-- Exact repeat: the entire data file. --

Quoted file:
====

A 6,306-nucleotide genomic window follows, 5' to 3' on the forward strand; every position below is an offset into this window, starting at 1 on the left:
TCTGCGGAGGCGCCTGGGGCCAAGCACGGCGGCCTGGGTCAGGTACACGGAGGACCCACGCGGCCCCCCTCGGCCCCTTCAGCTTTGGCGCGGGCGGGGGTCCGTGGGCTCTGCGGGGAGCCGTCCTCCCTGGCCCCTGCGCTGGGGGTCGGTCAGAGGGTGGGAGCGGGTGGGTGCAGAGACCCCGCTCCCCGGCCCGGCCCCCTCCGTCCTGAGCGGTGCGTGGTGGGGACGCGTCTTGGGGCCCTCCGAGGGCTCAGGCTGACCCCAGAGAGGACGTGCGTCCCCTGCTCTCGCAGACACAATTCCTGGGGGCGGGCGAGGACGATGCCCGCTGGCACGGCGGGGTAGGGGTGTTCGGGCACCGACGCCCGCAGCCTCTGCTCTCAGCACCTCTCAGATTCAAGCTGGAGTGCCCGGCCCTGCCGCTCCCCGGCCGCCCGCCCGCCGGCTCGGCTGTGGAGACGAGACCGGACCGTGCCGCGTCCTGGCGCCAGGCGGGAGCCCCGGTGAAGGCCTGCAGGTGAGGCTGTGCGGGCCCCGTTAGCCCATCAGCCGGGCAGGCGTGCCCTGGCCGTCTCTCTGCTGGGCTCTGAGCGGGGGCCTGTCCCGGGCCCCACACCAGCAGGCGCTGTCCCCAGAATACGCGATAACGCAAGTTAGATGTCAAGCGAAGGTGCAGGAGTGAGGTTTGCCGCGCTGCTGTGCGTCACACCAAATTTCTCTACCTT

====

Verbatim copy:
A 6,306-nucleotide genomic window follows, 5' to 3' on the forward strand; every position below is an offset into this window, starting at 1 on the left:
TCTGCGGAGGCGCCTGGGGCCAAGCACGGCGGCCTGGGTCAGGTACACGGAGGACCCACGCGGCCCCCCTCGGCCCCTTCAGCTTTGGCGCGGGCGGGGGTCCGTGGGCTCTGCGGGGAGCCGTCCTCCCTGGCCCCTGCGCTGGGGGTCGGTCAGAGGGTGGGAGCGGGTGGGTGCAGAGACCCCGCTCCCCGGCCCGGCCCCCTCCGTCCTGAGCGGTGCGTGGTGGGGACGCGTCTTGGGGCCCTCCGAGGGCTCAGGCTGACCCCAGAGAGGACGTGCGTCCCCTGCTCTCGCAGACACAATTCCTGGGGGCGGGCGAGGACGATGCCCGCTGGCACGGCGGGGTAGGGGTGTTCGGGCACCGACGCCCGCAGCCTCTGCTCTCAGCACCTCTCAGATTCAAGCTGGAGTGCCCGGCCCTGCCGCTCCCCGGCCGCCCGCCCGCCGGCTCGGCTGTGGAGACGAGACCGGACCGTGCCGCGTCCTGGCGCCAGGCGGGAGCCCCGGTGAAGGCCTGCAGGTGAGGCTGTGCGGGCCCCGTTAGCCCATCAGCCGGGCAGGCGTGCCCTGGCCGTCTCTCTGCTGGGCTCTGAGCGGGGGCCTGTCCCGGGCCCCACACCAGCAGGCGCTGTCCCCAGAATACGCGATAACGCAAGTTAGATGTCAAGCGAAGGTGCAGGAGTGAGGTTTGCCGCGCTGCTGTGCGTCACACCAAATTTCTCTACCTT